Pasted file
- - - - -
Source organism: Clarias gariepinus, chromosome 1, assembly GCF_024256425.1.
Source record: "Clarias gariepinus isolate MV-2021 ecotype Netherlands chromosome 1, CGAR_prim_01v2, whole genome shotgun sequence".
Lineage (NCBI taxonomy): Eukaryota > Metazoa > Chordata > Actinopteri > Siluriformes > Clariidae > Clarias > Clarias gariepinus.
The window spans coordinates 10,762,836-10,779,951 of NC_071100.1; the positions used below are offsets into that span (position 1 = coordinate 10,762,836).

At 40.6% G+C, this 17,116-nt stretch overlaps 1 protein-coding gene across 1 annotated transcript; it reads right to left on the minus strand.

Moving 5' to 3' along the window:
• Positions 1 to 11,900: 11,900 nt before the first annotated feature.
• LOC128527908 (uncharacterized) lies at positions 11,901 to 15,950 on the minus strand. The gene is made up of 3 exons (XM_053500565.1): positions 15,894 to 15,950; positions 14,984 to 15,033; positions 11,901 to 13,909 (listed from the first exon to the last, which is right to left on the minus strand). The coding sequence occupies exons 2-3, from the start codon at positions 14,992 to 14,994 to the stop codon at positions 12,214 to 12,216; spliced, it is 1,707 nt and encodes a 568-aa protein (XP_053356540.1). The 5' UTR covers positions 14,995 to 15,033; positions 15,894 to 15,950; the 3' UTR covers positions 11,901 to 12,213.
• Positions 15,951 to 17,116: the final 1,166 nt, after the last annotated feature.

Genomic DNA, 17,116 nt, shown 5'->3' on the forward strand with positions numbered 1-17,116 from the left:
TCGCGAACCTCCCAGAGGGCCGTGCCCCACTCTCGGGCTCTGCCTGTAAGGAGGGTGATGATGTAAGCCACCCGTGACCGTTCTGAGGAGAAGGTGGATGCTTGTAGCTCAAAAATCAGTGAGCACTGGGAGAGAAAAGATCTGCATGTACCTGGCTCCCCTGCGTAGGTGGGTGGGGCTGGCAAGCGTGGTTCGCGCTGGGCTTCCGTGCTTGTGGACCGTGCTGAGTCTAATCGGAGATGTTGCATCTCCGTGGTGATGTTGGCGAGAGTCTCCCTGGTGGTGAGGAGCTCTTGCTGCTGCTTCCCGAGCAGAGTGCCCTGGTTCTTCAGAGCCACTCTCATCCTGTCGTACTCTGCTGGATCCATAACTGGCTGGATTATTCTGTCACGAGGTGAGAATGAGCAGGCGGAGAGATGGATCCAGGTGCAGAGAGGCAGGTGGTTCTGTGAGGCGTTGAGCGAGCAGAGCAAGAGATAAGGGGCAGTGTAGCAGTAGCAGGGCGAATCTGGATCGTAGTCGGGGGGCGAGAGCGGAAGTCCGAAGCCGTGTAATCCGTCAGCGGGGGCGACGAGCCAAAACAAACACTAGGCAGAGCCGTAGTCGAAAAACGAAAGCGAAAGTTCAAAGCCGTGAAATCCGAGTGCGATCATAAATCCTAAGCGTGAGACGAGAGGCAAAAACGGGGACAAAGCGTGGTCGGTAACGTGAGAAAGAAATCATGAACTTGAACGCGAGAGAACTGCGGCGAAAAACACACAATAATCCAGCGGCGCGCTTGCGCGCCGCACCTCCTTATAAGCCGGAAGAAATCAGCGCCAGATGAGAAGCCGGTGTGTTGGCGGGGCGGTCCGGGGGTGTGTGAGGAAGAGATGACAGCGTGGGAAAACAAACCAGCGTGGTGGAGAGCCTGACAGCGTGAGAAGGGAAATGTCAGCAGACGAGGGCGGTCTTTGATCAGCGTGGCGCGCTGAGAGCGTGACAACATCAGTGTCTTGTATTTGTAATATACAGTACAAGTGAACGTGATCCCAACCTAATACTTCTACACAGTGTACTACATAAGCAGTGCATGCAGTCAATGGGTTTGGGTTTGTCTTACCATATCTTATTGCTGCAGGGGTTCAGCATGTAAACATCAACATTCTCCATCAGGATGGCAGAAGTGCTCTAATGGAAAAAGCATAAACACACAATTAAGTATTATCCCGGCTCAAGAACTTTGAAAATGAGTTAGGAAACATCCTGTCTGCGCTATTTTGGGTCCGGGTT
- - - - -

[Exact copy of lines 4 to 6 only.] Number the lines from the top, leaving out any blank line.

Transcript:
The window spans coordinates 10,762,836-10,779,951 of NC_071100.1; the positions used below are offsets into that span (position 1 = coordinate 10,762,836).

At 40.6% G+C, this 17,116-nt stretch overlaps 1 protein-coding gene across 1 annotated transcript; it reads right to left on the minus strand.

Moving 5' to 3' along the window: